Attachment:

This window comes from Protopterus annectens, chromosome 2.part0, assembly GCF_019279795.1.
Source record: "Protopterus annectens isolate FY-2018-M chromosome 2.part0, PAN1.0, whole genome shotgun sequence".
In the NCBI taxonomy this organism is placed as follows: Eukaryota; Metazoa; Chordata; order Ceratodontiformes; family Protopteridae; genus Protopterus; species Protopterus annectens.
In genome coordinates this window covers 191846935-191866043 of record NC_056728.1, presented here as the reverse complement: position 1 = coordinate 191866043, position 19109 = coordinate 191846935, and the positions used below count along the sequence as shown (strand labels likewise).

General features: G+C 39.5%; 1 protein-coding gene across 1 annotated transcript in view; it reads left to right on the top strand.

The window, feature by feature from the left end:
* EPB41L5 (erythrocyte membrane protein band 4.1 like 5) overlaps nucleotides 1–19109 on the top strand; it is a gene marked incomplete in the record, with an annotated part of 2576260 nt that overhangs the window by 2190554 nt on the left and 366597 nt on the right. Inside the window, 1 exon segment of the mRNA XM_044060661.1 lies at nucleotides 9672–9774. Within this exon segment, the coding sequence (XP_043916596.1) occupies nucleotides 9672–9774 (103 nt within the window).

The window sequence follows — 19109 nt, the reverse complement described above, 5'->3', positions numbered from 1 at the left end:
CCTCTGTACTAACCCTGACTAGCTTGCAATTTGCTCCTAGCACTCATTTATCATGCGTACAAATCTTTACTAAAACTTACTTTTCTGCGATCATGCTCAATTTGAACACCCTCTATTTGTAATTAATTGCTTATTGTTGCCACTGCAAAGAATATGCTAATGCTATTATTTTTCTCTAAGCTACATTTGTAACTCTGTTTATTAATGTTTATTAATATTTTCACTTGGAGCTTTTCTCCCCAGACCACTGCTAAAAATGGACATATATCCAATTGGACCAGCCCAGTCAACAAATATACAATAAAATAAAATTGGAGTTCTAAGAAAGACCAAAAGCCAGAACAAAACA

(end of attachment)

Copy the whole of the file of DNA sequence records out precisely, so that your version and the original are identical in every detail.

This window comes from Protopterus annectens, chromosome 2.part0, assembly GCF_019279795.1.
Source record: "Protopterus annectens isolate FY-2018-M chromosome 2.part0, PAN1.0, whole genome shotgun sequence".
In the NCBI taxonomy this organism is placed as follows: Eukaryota; Metazoa; Chordata; order Ceratodontiformes; family Protopteridae; genus Protopterus; species Protopterus annectens.
In genome coordinates this window covers 191846935-191866043 of record NC_056728.1, presented here as the reverse complement: position 1 = coordinate 191866043, position 19109 = coordinate 191846935, and the positions used below count along the sequence as shown (strand labels likewise).

General features: G+C 39.5%; 1 protein-coding gene across 1 annotated transcript in view; it reads left to right on the top strand.

The window, feature by feature from the left end:
* EPB41L5 (erythrocyte membrane protein band 4.1 like 5) overlaps nucleotides 1–19109 on the top strand; it is a gene marked incomplete in the record, with an annotated part of 2576260 nt that overhangs the window by 2190554 nt on the left and 366597 nt on the right. Inside the window, 1 exon segment of the mRNA XM_044060661.1 lies at nucleotides 9672–9774. Within this exon segment, the coding sequence (XP_043916596.1) occupies nucleotides 9672–9774 (103 nt within the window).

The window sequence follows — 19109 nt, the reverse complement described above, 5'->3', positions numbered from 1 at the left end:
CCTCTGTACTAACCCTGACTAGCTTGCAATTTGCTCCTAGCACTCATTTATCATGCGTACAAATCTTTACTAAAACTTACTTTTCTGCGATCATGCTCAATTTGAACACCCTCTATTTGTAATTAATTGCTTATTGTTGCCACTGCAAAGAATATGCTAATGCTATTATTTTTCTCTAAGCTACATTTGTAACTCTGTTTATTAATGTTTATTAATATTTTCACTTGGAGCTTTTCTCCCCAGACCACTGCTAAAAATGGACATATATCCAATTGGACCAGCCCAGTCAACAAATATACAATAAAATAAAATTGGAGTTCTAAGAAAGACCAAAAGCCAGAACAAAACA